The Gulf states are thought to have built up their cash reserves in q2 and q3 – though the supporting evidence was always circumstantial (the TIC data implied that no one was buying US equities) and anecdotal.
Now there is a bit of hard evidence. We know that the Saudi Arabian Monetary Agency (SAMA) added $40.9b to its foreign deposits in q3 2008 – and only $13.6b to its foreign securities portfolio.
We also now know that the Saudis added $144.3b to SAMA’s foreign portfolio between the end of q3 2007 and the end of q3 2008. Not a bad year. A little over $50b of that went into deposits; a little over $90b went into securities. In other words, the shift toward deposits is recent phenomenon.
SAMA’s non-reserve foreign assets now total $405.2b and it manages another $63b in foreign assets for Saudi government pension funds as well as $31.7b in foreign currency reserves. That works out to close to $500b in total assets -- enough to potentially make SAMA the largest sovereign fund manager in the Gulf. Rachel Ziemba and I never were convinced ADIA was nearly as large as some claimed – and both the big slide in global equities this year and the creation of new Abu Dhabi sovereign funds reduced the size of its portfolio.
Of course, looking only at the size of formal sovereign funds – and institutions like SAMA – misses the large “private” assets of some of the Gulf’s key families. Notably the region’s royal families.
Abu Dhabi’s Sheik Mansour bin Zayed al-Nahyan seems set to buy 16% of Barclay’s for his private portfolio (fits nicely with ManCity). Sheik Sheikh Hamad bin Jassim bin Jabor Al Thani (Qatar’s prime minister) is investing in Barclay’s through his private fund as well. And the QIA is adding to its stake too. If Qatar keeps adding to its stake in Barclays I guess it figures it will eventually make money …
One of the investors in UBS last December also is thought to be a member of one of the region’s royal families.
These large “private” investments are not without their complications -- even setting aside their rather onerous terms (The British government would have invested on somewhat better financial terms, but wanted more say over the banks’ management -- and pay)
I wonder how those demanding that Kuwait’s government do more to support Kuwait’s own market would react to a large investment abroad by Kuwait’s royal family? Many in the Gulf likely would argue that these funds should be spent at home. Even the UAE isn’t as cash rich as it once was. Oil is down substantially, and public and quaisi-public borrowers in the UAE have a fair amount of external debt coming due over the next year.
At the same time, it seems a bit strange, at least for me, for the British taxpayer to be providing leverage to some of the world’s richest men. But I think that is more or less what Sheik Mansour bin Zayed al-Nahyan’s get with his investment in Barclays. Remember, the G-7 has committed not to allow any systemically significant institution to fail (this is the no more Lehmans) – which means Barclays is borrowing on the strength of the HM Treasury’s balance sheet.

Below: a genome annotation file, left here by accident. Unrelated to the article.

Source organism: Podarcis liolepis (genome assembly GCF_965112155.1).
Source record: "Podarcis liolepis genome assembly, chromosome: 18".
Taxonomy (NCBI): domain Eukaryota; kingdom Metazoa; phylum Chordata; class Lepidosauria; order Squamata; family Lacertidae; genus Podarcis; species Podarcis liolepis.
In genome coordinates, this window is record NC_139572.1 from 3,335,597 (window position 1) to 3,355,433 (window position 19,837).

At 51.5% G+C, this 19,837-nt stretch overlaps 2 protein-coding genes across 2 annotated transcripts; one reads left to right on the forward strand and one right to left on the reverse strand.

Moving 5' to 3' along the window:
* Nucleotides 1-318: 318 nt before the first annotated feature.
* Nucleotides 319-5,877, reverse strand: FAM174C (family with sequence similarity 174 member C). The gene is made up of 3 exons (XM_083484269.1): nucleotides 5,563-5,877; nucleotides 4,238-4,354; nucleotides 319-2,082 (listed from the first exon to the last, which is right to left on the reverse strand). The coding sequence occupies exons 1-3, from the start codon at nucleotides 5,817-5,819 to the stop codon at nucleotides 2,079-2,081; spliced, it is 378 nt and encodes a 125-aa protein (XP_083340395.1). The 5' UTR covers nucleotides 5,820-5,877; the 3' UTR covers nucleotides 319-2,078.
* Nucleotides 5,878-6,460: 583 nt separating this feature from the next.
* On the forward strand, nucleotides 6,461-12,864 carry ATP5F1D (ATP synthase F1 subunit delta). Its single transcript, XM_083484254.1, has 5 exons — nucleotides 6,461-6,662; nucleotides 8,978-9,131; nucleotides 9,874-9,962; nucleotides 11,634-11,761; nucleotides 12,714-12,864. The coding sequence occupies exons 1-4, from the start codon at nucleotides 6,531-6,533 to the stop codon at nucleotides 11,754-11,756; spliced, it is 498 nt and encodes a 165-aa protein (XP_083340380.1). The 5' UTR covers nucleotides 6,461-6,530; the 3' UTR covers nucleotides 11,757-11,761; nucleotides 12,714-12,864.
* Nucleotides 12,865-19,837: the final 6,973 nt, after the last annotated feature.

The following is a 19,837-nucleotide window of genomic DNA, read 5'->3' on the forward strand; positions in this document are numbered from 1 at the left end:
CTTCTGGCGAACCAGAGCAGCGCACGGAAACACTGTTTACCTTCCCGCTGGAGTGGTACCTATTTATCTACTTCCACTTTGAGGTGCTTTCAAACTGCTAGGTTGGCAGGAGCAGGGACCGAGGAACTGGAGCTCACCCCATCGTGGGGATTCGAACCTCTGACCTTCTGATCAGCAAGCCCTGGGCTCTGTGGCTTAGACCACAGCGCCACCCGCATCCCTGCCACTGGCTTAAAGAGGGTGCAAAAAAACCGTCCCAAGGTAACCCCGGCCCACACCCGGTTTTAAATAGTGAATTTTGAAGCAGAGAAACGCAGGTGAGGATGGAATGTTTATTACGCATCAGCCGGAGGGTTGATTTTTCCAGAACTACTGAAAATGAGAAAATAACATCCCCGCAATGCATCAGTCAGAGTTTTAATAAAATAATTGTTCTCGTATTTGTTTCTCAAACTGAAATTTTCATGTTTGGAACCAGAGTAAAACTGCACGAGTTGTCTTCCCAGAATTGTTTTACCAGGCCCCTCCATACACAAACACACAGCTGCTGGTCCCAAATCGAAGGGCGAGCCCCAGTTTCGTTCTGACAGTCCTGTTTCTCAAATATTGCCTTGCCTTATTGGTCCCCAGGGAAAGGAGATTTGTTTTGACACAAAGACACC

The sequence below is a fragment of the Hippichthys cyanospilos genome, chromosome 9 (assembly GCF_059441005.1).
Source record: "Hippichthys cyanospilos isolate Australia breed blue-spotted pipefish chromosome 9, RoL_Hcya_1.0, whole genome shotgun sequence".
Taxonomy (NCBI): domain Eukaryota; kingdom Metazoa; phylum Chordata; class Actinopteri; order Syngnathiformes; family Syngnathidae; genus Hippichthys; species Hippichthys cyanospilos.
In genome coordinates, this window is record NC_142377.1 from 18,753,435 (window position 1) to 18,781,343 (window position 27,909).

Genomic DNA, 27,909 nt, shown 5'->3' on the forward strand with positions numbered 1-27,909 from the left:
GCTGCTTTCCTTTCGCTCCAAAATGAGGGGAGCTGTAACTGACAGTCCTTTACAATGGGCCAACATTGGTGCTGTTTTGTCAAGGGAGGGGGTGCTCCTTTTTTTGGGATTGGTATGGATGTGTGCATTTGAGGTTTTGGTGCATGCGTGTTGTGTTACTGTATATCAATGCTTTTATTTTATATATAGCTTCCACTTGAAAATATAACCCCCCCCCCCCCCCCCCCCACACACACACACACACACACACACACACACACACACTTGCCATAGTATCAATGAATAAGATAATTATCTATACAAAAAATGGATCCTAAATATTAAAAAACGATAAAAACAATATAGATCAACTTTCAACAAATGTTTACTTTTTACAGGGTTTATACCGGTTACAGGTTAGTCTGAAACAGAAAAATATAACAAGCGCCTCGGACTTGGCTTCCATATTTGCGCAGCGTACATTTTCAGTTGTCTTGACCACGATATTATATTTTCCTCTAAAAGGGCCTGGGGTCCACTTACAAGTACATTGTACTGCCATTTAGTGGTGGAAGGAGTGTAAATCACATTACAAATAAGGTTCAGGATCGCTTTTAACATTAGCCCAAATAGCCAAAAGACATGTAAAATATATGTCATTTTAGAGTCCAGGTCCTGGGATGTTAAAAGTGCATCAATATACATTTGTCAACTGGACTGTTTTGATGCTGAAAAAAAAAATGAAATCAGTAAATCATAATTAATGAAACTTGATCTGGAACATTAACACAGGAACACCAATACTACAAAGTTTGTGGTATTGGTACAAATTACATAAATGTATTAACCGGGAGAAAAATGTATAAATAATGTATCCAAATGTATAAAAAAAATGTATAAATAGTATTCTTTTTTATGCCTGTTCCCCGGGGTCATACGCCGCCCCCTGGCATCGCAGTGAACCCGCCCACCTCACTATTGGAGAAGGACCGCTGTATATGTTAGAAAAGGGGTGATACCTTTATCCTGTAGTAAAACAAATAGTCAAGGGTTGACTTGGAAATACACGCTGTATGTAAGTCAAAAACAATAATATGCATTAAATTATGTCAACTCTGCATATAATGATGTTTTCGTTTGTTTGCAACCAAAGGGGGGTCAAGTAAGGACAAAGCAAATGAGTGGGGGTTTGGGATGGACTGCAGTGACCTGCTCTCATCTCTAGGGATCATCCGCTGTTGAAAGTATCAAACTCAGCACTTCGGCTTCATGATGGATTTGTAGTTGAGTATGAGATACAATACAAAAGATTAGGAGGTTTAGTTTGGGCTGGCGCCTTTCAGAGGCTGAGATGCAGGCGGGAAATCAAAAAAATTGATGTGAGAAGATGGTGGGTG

And Qatar’s sovereign fund gets the same deal. With its stakes in Qatar’s domestic banks, Credit Suisse and Barclay’s, the QIA is in some sense now an extremely leveraged sovereign wealth fund …
Of course, the al –Nahyan family doesn’t get that leverage to buy just anything – only to buy a large share of Barclay’s existing assets. In return for a few billion pounds, M. al-Nahyan and the Qataris gets about 30% of the upside on Barclay’s large balance sheet. The British taxpayers in turn gets a somewhat larger equity buffer to protect against the risk that they will have to pick up the tab to make Barclay’s depositors and bondholders whole if Barclay’s portfolio goes south.
At least if the al Nahyan and Qatari stake can be wiped out without creating a diplomatic incident. Count me among those who doubt that the private investment of the Minister of Presidential Affairs of a monarchy is quite the same as a truly private investment. At the same time, the Gulf monarchies can rightly argue that sometimes the US and Europe seem to want their sovereign funds to act like private investors focusing on market returns, and at other times the US and Europe seem to want their sovereign funds to act like public investors focusing on the broader stability of the international financial system.
Then again the line between private and public in the Gulf has never been all that clear.
Many private companies in the Gulf have such close ties to the state -- or perhaps the palace -- that they are widely considered public liabilities.
And some of the Gulf’s public money has historically been managed more like private money (no transparency, a fairly high risk appetite) than public money.